gas/diesel-fired open cycle turbine plants. Nevertheless,
reserve generating capacity is likely to remain below 10% of
usable capacity for the foreseeable future, less than the
industry-recommended reserve of 15%.

South African Coal Industry
7. (U) Coal was first mined in the early 1890's to provide
domestic and industrial heat and steam (and later electricity)
to power the country's expanding diamond and gold mines. By
2005, domestic coal sales amounted to 175 million tons of which
112 million tons were supplied to Eskom for generating
electricity, 43 million tons to Sasol for conversion to liquid
fuels and chemical products, and 20 million tons for local use
in the chemical, cement, metallurgical and steel industries and

JOHANNESBU 00000337 002.2 OF 006

for domestic heating and cooking. An additional 71 million tons
were exported, of which 77% went to Europe. Eskom's coal-fired
plants generated 92% of the country's electricity. This
represented 66% of the continent's total electricity supply and
six to seven times Nigeria's total output with a population
three times that of South Africa. Sasol Synfuels produced about
25% of the country's total fuel needs.

8. (U) The future of South Africa's international coal trade
depends on a number of external factors including coal, oil and
gas prices; concerns about energy security; competition from
other energy sources and coal producers; and the ability to
radically reduce emissions and capture and permanently store CO2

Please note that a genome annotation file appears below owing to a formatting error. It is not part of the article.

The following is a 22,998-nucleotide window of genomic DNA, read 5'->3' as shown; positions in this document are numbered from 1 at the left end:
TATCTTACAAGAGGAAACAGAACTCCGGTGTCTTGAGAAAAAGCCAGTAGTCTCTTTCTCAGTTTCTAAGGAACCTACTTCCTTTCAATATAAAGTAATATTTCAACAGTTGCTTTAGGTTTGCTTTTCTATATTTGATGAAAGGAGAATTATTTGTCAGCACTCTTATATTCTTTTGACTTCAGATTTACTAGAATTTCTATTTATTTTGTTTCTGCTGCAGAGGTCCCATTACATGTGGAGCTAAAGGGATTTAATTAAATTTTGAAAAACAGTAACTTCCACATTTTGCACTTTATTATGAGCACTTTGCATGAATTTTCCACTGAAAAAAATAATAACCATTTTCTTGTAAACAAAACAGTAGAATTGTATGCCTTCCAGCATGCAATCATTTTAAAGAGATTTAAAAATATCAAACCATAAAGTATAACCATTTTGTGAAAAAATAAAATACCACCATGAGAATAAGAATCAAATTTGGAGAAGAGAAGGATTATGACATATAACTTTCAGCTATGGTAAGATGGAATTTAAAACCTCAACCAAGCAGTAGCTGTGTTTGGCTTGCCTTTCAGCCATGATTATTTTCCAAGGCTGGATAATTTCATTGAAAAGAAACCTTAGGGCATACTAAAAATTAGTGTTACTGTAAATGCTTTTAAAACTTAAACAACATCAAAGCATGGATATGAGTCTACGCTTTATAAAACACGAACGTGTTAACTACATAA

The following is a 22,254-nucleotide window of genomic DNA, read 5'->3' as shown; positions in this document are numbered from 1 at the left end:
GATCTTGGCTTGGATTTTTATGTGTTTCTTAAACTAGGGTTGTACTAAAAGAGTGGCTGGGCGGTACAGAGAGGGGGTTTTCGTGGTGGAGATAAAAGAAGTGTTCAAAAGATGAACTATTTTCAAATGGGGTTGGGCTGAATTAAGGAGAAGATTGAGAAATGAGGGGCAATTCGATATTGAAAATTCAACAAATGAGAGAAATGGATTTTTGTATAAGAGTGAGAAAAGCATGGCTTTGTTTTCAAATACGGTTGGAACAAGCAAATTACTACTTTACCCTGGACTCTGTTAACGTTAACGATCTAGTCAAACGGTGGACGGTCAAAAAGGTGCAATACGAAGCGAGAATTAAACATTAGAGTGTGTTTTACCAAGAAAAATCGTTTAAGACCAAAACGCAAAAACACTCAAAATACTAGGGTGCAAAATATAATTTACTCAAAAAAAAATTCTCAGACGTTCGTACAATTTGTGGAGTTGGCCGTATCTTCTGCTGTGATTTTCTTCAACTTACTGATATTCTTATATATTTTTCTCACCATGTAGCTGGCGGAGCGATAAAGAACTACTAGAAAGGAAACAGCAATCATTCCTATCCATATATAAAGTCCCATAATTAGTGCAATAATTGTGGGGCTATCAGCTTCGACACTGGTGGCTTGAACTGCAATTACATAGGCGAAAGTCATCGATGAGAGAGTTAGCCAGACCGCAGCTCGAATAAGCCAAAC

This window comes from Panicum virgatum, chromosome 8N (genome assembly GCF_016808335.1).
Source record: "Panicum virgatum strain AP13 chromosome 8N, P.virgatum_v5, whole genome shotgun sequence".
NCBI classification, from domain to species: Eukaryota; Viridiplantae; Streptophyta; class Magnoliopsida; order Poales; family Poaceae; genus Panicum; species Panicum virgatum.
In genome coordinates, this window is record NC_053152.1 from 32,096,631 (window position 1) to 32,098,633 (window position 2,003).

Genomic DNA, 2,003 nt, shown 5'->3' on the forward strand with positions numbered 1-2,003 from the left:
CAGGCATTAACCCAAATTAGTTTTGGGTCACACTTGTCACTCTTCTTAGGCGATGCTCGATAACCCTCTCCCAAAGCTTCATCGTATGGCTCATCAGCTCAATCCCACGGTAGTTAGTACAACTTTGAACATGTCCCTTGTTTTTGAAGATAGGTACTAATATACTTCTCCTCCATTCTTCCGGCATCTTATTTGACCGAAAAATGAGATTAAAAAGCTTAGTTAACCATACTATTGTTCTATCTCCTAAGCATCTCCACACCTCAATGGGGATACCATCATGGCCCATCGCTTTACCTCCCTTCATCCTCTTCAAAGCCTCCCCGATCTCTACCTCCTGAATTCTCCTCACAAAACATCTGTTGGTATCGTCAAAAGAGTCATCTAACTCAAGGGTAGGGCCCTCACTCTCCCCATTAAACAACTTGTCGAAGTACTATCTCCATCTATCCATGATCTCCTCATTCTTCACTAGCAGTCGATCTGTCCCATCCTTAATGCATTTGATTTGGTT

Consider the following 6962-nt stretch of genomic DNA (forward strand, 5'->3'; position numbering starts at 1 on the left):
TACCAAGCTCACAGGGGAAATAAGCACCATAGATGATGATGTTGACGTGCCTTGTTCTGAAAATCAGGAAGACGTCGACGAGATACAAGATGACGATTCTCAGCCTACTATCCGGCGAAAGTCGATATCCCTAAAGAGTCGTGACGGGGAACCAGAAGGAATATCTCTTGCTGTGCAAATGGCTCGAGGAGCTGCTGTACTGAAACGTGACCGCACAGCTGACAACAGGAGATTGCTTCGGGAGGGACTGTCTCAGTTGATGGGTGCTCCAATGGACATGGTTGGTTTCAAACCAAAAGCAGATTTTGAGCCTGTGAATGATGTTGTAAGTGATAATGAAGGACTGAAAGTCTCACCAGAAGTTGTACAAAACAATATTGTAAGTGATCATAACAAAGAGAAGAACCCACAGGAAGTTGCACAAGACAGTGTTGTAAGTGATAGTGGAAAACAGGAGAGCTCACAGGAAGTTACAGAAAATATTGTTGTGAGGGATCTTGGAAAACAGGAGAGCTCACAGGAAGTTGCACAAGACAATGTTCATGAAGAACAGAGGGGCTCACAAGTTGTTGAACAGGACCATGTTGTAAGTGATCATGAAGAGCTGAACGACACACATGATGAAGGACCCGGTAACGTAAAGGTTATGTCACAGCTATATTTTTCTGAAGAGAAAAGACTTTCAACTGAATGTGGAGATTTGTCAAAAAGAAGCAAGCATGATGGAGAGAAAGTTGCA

gas at relatively low cost. South Africa is investigating a
number of options and alliances to develop and implement clean
coal technologies.

9. (U) In 2005, five major and some 40 small coal companies
produced 306 million tons of run-of-mine (ROM) coal from about
64 mines - 55% from underground operations. Over twenty of the
smaller coal companies were created under Black Economic
Empowerment (BEE) legislation and one is a black-owned and
operated mine. The 245 million tons of saleable coal produced
included 1-2 million tons of anthracite, coking and
metallurgical coals, the rest being steam coal. Output came
from Anglo Coal (23%), Ingwe (BHP-Billiton) (22%), Sasol (20%),
Eyesizwe/Kumba merger (18%), Xstrata (8%), and small and BEE
operators (9% total).

Coal Research
10. (U) For two to three decades prior to 2000,
industry-supported research on the fundamental properties of
coal was generally neglected. Given the size and importance of
the coal industry, government-supported and university research
facilities were and still are inadequate and few coal scientists
were or are being trained. Major users Sasol, Kumba and Eskom
funded research to improve quality and efficiency of usage while
competitive research on applications was carried out in-house or
in overseas laboratories by major producers Kumba, BHP-Billiton
and Anglo Coal.

11. (U) Over the past decade, growing global demand for steam
coal, coal's increasing importance to the South African economy,
and concerns about shrinking reserves of quality coal in
producing coal fields, galvanized the industry into establishing
the Coaltech Research program. The program formally commenced in
1999 as an initiative to develop technology and apply research
findings that would enable the South African coal industry to
remain competitive, sustainable and safe, well into the 21st
century. Coaltech was established as a joint venture and
equally funded agreement between Eskom, Anglo Coal, Ingwe Coal,
Kumba Resources, Xstrata Coal, Sasol Mining, Eyesizwe Coal,
Total Coal, the Chamber of Mines, and the CSIR (the
government-owned Council for Scientific and Industrial
Research). A conditional grant was also provided by the
Department of Science and Technology through the Enhanced
Technology Development Program.

12. (U) In terms of the agreement, the program is directed by
the Coaltech Management Team (CMT) composed of representatives
from the above companies. In addition the Universities of the